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Coronavirus Research And Development Driving Even More Demand For Boston Lab Space

Massachusetts life sciences firms are on the hunt for additional laboratory space in the Boston area to accommodate their research into potential coronavirus vaccines and treatments.

The International Place towers, center, in Boston

Cambridge-based Moderna and Alnylam Pharmaceuticals have taken on nearly $2.5B in investment to spur therapy and vaccine-related research, adding fuel to the red-hot demand engine of life sciences in Boston.

Moderna recently received $483M in federal funding to develop a coronavirus vaccine and has said it plans to hire 150 people. Private equity giant Blackstone plans to invest $2B in Alnylam, which will provide the company with funds to bring late-stage development drugs to the market faster. Alnylam and partner Vir Biotechnology recently announced they were going to develop therapeutics to treat COVID-19 and other diseases caused by coronaviruses.  

"Those two companies are looking for space now," Newmark Knight Frank Research Director Elizabeth Berthelette said.

Moderna’s corporate headquarters, platform, drug discovery, manufacturing process development and clinical development operations occupy 200K SF in a multi-building campus in Technology Square in Cambridge. The majority of those facilities are leased through 2029 with the option to extend.

The biotech company has a 200K SF manufacturing facility in Norwood that is leased through 2032, which Moderna has options to extend for two 10-year terms. Norwood also is where Moderna signed a lease in February 2019 for 222K SF of office and laboratory space.

Alnylam leases more than 500K SF of office, laboratory and manufacturing space at four locations in Cambridge, including at its headquarters in Kendell Square. It also has a 200K SF manufacturing facility under construction in Norton. 

Moderna and Alnylam might be the most public examples of immediate space requirements driven by the need for remedies and vaccines to fight the coronavirus, but they aren't the only ones.

"There are also other firms that are actively working with tenants with a similar need driven by COVID," Colliers International Director of Research Aaron Jodka said.

Developing lab space in the region is being hampered by Boston Mayor Marty Walsh's decision to halt all nonessential construction projects not related to housing or infrastructure. Neighboring cities like Cambridge and Somerville have similar moratoriums. 

The region's limited supply of inventory, especially in Cambridge, the epicenter of the life sciences industry because of its proximity to Harvard University and the Massachusetts Institute of Technology, has also become tighter lately.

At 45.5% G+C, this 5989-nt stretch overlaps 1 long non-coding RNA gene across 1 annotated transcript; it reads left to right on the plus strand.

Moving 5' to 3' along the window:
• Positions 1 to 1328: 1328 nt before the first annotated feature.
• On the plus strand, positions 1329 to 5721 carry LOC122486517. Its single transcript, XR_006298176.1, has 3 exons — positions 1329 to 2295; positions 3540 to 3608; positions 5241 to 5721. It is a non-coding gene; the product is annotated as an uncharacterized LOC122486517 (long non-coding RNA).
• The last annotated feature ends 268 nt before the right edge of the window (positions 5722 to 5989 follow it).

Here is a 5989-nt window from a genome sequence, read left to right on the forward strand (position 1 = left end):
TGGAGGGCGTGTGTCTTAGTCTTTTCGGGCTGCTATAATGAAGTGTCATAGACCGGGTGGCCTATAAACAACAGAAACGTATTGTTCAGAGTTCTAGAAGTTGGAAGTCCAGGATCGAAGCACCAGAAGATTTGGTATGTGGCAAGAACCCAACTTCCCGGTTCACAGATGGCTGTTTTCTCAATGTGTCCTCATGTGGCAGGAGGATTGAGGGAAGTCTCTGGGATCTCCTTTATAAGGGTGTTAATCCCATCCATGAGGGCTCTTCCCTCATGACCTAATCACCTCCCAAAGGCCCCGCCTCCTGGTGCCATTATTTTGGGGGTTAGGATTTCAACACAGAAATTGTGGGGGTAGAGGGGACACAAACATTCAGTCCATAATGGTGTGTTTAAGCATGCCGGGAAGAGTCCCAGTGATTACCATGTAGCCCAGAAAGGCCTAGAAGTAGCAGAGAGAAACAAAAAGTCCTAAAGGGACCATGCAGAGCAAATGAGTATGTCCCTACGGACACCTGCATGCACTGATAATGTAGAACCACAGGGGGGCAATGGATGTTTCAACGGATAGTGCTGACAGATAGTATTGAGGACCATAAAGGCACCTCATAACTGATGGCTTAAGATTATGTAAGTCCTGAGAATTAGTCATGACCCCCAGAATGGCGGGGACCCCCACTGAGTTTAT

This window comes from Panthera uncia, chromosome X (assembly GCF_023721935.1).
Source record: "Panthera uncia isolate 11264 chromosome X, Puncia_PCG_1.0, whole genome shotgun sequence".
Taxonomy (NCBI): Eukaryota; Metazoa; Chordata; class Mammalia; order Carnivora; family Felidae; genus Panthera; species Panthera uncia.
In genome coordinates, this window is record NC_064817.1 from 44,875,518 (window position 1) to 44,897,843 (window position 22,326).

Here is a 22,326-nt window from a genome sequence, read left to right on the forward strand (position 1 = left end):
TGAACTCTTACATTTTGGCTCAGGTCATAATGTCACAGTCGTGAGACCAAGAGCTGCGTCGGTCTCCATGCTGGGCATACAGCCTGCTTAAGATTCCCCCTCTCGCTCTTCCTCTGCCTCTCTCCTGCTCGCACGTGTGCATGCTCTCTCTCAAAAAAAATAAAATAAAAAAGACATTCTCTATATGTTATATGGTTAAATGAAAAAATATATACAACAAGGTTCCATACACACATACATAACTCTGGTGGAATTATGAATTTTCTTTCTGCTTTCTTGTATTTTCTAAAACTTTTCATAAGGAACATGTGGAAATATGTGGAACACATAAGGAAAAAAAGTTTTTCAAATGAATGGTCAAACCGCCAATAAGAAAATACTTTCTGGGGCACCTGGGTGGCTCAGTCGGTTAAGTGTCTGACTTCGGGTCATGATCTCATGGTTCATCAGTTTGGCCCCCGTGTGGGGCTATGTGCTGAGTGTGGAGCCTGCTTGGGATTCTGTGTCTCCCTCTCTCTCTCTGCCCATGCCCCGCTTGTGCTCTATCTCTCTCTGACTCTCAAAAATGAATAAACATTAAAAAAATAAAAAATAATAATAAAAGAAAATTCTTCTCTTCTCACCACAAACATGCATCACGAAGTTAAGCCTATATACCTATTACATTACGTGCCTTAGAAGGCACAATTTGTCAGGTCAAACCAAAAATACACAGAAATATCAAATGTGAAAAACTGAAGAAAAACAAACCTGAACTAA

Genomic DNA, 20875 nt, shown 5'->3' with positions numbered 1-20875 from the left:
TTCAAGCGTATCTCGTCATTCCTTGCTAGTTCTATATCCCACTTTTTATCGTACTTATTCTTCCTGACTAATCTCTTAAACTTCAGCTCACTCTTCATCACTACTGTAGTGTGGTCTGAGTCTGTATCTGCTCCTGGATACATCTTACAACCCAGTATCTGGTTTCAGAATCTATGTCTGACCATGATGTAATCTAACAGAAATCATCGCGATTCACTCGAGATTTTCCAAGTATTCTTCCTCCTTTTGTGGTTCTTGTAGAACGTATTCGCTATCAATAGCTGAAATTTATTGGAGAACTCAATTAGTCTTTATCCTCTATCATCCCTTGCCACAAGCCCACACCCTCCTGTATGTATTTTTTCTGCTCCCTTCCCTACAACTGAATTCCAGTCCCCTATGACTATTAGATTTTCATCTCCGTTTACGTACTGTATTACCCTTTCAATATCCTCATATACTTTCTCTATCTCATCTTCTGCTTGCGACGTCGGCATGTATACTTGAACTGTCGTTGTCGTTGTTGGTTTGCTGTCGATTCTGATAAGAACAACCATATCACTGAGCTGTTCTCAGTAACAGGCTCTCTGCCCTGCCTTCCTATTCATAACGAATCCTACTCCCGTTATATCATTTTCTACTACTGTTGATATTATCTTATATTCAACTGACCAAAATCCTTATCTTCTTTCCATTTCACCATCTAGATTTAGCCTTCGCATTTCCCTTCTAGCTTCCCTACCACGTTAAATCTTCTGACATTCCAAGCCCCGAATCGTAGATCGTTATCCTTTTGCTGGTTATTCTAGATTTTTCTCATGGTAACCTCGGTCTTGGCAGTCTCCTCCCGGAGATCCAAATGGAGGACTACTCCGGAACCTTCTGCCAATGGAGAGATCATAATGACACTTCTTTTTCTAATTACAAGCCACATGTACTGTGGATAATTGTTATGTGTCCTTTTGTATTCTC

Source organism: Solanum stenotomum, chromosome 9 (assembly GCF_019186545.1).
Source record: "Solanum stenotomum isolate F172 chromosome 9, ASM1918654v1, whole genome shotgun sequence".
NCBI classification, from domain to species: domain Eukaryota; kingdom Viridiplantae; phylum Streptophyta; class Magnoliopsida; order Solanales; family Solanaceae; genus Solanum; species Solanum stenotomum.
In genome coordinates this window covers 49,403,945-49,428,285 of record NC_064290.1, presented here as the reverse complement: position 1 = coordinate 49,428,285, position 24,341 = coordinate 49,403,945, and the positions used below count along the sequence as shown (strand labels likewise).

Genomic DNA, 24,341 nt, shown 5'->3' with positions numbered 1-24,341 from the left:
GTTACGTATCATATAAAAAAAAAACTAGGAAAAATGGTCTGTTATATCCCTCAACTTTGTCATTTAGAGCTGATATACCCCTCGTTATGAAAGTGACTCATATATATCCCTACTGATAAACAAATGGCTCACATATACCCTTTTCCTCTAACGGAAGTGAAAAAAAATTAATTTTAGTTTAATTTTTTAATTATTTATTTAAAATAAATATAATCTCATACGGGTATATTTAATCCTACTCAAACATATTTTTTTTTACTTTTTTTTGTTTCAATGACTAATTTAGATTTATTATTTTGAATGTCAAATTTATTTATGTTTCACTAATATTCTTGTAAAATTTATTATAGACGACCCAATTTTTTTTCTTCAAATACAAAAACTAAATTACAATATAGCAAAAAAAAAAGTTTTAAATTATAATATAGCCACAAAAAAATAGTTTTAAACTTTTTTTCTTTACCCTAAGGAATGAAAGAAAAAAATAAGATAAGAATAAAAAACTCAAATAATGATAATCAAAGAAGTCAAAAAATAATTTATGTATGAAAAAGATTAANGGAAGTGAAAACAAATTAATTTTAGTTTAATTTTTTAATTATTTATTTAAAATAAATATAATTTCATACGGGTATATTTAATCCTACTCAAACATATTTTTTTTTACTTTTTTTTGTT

Cambridge's Kendall Square is the heart of the life sciences industry in Greater Boston.

Newmark Knight Frank estimates that net absorption for lab space in the Boston area rose to 889K SF in the first quarter, one of the largest quarterly totals on record.   

The company attributes the gain to "[a] near-insatiable demand for new construction, especially in Cambridge, where vacancies have stood in the low-single digits for three years."

West Cambridge has gotten built up in recent years, but a lot of the space coming online lately has been pre-leased, Berthelette said.

"If you have a tenant that needs something now, you have very few options in Cambridge,” she said.

Life sciences companies squeezed out of Cambridge have flocked to Boston’s Seaport neighborhood and neighboring South Boston, traditionally a residential community.

Some property owners are converting office space to meet the demand for labs. Among the more notable conversion projects are 601 Congress, where multiple floors may be changed for life sciences tenants. Nan Fung Life Science Real Estate plans to convert 51 Sleeper and 1 Winthrop Square to "plug-and-play lab space."  The Hong Kong investor spent $190M on both properties.

Lab demand remains strong in Boston suburbs like Watertown, which has become a life sciences hub. SQZ Biotech, Kymera Therapeutics and Aileron Therapeutics are among the companies that have either moved to Watertown or announced plans to do so.

"There were just a handful of life science investors in Greater Boston at the beginning of the cycle, but that number has quickly ballooned to try to keep pace with demand," Colliers said. "New markets are being unlocked as well, including incubator and small lab offerings in Natick from Abi-Labs."

Officials from Moderna and Alnylam didn’t return messages seeking comment.